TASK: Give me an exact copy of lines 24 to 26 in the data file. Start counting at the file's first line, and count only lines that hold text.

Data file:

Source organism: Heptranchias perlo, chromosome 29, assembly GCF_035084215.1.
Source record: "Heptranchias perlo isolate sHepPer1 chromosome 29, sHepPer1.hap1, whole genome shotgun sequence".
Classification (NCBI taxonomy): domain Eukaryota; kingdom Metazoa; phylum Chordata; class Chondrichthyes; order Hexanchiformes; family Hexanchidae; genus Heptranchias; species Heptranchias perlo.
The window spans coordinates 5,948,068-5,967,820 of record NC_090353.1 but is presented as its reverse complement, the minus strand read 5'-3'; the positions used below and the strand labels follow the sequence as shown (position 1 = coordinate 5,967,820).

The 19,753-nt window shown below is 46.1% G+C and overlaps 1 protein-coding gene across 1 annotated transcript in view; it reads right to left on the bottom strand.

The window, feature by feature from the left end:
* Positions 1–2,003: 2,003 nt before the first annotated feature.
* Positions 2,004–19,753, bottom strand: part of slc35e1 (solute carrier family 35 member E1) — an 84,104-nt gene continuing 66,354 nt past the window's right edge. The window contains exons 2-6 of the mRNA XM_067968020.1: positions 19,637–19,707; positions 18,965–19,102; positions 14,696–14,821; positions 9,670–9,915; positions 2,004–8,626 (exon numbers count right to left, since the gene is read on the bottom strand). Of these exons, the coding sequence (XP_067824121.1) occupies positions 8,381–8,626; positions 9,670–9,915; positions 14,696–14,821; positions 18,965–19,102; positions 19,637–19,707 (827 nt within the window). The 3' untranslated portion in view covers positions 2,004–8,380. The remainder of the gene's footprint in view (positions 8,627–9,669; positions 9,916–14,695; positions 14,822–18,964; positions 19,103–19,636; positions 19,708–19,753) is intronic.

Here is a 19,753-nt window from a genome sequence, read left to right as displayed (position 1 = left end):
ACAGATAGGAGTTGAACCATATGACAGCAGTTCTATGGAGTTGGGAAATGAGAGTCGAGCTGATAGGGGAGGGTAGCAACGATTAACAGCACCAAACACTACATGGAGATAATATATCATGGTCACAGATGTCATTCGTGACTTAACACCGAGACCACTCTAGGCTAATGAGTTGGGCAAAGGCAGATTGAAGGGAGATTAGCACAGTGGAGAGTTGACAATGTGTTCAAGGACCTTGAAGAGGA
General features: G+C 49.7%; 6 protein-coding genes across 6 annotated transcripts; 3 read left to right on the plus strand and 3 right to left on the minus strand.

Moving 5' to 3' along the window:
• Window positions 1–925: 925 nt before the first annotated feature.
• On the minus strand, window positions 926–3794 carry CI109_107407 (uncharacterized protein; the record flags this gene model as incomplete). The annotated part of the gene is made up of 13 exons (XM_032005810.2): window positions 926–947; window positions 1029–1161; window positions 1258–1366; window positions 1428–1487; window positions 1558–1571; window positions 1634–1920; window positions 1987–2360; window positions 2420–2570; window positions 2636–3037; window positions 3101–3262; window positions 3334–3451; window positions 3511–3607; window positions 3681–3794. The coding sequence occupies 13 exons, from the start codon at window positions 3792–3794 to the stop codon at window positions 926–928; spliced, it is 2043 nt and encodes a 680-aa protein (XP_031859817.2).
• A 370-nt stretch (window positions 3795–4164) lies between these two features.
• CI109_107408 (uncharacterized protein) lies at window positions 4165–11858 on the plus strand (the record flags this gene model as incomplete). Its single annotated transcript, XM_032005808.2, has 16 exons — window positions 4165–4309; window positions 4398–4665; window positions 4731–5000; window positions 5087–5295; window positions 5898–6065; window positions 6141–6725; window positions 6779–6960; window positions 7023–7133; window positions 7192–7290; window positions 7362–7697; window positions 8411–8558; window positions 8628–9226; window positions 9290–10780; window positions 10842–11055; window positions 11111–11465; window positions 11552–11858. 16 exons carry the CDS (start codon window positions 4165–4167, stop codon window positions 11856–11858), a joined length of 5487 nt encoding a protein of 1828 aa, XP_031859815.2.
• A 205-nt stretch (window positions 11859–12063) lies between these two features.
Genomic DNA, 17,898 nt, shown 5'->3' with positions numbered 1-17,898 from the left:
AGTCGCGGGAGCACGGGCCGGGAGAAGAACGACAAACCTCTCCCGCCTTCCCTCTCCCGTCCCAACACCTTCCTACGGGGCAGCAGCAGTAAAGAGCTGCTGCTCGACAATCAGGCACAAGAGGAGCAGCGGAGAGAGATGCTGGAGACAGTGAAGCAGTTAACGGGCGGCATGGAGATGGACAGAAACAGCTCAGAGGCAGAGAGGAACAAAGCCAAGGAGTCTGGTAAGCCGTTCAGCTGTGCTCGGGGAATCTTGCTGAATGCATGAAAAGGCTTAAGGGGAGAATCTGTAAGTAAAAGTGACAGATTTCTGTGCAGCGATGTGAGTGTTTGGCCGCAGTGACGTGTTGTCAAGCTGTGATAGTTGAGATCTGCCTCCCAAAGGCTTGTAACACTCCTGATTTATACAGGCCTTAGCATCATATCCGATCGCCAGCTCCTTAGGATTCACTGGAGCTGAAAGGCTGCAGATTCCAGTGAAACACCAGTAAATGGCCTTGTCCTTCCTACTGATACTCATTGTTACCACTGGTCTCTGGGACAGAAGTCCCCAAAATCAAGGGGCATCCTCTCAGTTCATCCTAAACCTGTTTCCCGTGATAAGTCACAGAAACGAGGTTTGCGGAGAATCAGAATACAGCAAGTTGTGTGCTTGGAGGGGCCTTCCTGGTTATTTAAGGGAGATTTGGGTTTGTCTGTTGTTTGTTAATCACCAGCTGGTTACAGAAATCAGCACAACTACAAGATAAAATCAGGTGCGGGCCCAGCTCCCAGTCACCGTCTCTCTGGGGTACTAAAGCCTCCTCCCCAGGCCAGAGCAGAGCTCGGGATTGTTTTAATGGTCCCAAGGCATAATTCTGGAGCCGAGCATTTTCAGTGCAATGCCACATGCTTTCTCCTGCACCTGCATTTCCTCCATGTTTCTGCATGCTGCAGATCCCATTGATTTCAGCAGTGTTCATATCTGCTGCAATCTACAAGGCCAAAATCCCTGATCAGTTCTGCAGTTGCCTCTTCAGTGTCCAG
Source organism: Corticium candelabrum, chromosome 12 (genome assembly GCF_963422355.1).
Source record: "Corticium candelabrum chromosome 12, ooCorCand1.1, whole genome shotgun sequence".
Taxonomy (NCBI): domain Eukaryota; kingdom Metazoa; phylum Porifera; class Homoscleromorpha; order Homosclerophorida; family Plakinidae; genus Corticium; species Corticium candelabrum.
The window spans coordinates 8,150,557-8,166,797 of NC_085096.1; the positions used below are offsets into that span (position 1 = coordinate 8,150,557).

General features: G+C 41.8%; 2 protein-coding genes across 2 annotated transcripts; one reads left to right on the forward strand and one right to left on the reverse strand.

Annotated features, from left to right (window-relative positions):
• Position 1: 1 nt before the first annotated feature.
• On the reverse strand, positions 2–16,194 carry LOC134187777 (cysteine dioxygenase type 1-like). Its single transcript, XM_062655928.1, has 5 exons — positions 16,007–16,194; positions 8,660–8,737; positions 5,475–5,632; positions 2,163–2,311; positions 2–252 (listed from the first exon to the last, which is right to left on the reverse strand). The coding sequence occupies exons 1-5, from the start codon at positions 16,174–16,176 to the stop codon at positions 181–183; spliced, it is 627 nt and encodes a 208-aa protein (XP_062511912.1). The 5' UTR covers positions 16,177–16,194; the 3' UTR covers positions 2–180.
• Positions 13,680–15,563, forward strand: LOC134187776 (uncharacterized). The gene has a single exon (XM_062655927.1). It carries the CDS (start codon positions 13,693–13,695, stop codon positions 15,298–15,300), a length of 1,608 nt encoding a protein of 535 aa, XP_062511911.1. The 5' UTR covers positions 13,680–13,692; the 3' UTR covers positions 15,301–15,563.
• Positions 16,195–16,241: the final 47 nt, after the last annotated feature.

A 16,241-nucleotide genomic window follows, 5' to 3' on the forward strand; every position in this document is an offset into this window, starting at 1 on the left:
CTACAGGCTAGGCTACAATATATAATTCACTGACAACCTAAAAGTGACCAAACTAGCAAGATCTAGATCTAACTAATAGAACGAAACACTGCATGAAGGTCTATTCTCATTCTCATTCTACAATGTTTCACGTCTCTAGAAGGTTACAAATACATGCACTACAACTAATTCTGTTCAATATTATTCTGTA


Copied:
General features: G+C 41.8%; 2 protein-coding genes across 2 annotated transcripts; one reads left to right on the forward strand and one right to left on the reverse strand.

Annotated features, from left to right (window-relative positions):
• Position 1: 1 nt before the first annotated feature.